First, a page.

“Mother’s Day” Creator Went To Great Pains To Ensure It Didn’t Get Commercialized...it Still Did

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“Mother’s Day” Creator Went To Great Pains To Ensure It Didn’t Get Commercialized...it Still Did


Mother’s Day is well-embraced now in many parts of the world. Why wouldn’t it be? None of us would ever be here if it weren’t for our mothers. Activist, inventor, and creator of Mother’s Day, Anna Jarvis, had other ideas for the holiday though, and most of it was the belief that it should not be used for any kind of money-grab schemes. 

National Geographic listed down the instances in which Jarvis wanted to make sure that the holiday didn’t get commercialized, and how, at each turn, she, unfortunately, did not succeed. 

The story goes that Jarvis set up the Mother’s Day holiday as a way to call for women and unite them under the goal of standing up against “the horrors of the American Civil War and Europe’s Franco-Prussian War.” 


Screengrabbed photograph of Anna Jarvis by Bettmann, Corbis via National Geographic


During those days, another woman, Julia Ward Howe, even wrote “The Battle Hymn of the Republic” to promote the holiday in 1872, and went out of her way to ask for women “to gather once a year in parlors, churches, or social halls to listen to sermons, present essays, sing hymns, or pray if they wished—all in the name of promoting peace,” this according to the West Virginia Wesleyan College historian Katharine Antolini. 

These initiatives sat well with Jarvis, but some others just got to her nerves.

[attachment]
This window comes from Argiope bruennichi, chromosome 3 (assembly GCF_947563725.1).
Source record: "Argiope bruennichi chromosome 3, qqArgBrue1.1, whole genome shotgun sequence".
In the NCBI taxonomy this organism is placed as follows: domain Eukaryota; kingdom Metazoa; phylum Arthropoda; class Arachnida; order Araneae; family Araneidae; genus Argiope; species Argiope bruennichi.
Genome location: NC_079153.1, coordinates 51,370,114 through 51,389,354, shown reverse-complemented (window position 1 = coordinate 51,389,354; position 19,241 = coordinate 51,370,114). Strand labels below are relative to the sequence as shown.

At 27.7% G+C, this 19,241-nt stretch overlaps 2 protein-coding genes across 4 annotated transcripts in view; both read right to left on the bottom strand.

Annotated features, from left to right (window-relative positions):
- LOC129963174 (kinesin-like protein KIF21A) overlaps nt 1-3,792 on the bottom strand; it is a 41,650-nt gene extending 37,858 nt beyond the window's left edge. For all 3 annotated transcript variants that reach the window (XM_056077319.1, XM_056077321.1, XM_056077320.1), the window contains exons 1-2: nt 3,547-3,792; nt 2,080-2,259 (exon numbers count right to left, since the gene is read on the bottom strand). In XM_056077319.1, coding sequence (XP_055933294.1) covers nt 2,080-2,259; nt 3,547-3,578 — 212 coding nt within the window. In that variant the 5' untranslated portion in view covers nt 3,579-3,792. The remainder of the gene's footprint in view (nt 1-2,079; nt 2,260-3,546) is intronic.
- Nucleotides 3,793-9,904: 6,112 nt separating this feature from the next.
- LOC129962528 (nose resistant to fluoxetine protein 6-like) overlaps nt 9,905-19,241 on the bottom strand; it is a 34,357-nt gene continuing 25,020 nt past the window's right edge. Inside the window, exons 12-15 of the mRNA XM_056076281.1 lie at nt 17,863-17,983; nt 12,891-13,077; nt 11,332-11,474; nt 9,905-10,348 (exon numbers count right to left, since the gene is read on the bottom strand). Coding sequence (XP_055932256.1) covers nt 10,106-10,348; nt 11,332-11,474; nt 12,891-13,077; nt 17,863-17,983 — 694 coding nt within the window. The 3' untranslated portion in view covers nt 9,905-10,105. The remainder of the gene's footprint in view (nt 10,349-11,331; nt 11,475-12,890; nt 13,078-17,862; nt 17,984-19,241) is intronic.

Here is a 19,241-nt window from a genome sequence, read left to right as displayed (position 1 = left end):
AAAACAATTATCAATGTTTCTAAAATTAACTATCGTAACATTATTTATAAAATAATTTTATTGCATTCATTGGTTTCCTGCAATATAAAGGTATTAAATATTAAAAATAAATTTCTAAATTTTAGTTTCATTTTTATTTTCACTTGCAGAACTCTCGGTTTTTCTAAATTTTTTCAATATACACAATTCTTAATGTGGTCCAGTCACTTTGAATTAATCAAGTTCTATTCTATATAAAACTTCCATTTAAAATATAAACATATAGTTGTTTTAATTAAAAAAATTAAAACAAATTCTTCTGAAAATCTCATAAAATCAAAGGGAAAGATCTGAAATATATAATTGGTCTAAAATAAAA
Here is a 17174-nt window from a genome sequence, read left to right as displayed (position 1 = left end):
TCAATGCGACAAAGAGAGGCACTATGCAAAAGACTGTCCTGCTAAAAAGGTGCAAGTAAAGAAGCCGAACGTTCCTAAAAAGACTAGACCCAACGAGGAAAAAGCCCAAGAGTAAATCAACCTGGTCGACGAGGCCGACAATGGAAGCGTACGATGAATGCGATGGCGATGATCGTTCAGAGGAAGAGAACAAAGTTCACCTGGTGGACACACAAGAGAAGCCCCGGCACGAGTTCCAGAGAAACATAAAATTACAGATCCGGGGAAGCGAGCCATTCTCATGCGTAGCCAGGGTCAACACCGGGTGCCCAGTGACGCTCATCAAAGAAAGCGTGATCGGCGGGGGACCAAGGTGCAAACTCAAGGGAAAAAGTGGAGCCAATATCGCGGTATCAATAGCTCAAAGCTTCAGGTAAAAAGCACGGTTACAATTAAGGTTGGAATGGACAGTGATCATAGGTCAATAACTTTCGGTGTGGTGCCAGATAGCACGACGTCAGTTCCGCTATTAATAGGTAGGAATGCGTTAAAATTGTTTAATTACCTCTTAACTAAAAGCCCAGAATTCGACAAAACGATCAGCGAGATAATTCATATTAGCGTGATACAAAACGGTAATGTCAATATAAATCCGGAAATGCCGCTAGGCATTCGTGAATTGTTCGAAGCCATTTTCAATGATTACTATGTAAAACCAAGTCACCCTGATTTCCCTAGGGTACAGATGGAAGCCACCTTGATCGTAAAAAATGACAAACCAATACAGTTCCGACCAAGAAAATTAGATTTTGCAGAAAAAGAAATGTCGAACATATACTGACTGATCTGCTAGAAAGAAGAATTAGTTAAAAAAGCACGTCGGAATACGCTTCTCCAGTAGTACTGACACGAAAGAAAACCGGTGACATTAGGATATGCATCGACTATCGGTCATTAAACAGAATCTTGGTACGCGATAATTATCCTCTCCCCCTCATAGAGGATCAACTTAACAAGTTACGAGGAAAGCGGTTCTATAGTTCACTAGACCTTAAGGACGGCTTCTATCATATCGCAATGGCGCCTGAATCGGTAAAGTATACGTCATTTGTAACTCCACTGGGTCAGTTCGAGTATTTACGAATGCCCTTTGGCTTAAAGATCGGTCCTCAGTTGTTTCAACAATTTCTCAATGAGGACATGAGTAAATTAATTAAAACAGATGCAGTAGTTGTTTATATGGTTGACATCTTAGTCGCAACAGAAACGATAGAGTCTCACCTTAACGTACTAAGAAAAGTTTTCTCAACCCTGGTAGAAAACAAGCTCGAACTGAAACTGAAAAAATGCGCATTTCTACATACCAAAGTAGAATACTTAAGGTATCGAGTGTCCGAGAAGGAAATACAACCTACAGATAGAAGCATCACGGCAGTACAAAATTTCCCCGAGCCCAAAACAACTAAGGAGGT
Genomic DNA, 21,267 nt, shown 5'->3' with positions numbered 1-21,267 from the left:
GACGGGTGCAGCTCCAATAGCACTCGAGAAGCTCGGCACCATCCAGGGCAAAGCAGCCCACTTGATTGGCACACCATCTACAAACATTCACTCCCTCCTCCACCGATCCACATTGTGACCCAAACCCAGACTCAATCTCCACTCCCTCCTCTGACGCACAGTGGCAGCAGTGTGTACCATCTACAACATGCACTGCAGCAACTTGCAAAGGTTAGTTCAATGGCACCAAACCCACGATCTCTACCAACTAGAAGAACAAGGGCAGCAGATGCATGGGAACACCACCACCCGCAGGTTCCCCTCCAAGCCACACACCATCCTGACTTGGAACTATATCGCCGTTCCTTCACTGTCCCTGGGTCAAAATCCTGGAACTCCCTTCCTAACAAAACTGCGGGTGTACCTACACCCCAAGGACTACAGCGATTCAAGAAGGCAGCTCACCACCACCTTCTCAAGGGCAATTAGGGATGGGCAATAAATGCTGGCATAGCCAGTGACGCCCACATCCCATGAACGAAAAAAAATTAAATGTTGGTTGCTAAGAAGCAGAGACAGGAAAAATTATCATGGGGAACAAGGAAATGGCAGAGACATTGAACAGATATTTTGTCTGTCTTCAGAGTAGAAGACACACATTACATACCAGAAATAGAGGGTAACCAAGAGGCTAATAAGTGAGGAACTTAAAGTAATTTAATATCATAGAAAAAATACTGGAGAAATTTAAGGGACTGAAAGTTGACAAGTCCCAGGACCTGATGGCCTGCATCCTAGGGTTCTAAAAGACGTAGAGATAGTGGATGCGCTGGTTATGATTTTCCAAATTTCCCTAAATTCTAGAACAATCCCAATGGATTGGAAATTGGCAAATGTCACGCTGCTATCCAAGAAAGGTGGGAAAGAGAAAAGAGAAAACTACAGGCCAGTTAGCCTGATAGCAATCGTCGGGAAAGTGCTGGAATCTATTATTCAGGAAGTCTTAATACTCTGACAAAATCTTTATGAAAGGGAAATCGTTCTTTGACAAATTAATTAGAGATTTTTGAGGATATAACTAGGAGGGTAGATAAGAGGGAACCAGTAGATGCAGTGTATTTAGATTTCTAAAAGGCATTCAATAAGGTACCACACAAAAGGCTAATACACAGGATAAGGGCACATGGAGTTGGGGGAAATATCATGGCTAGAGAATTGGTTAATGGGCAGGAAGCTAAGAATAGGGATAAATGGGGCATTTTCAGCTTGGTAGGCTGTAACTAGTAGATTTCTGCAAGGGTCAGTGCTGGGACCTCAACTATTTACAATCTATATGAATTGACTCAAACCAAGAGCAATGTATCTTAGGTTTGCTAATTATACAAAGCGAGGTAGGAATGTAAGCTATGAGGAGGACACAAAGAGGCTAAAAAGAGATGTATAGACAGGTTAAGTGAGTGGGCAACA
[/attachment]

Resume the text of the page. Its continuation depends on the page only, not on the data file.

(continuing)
When in 1904 former football coach Frank Hering held a Fraternal Order of Eagles gathering in Indianapolis and got recognized today for it as, along with the Eagles, the “true founders of Mother’s Day,” Jarvis had a lot to say about this course of action. She fired back at Hering and accused him that he was snatching “the rightful title of originator and founder of Mother’s Day” from her hands. 


Photo by melpomen via 123rf


Since Jarvis’ main goal was to promote Mother’s Day for peace, she was also vehemently against fundraising events done in the spirit of the holiday. Antolini told the impact-driven global nonprofit organization, National Geographic, that this was because she wanted to safeguard the sanctity of the holiday and keep it away from people who would use it to make money. 

Now, it would sound incredibly thoughtful if someone had the brilliant idea of fundraising in honor of mothers, but Jarvis’ reason had been that she wasn’t sure if the money raised were going to go to the intended recipients, and so she shunned it altogether.

Despite her best efforts, the holiday eventually became exactly like she didn’t want it to be. Safeguarding the holiday had been Jarvis’ whole life. It was a part of her, almost, as Antolini said that she would even sign her name with “Founder of Mother’s Day.” If she were alive today, she would balk at the $23 million holiday that it had become, especially since she went bankrupt trying to protect it.



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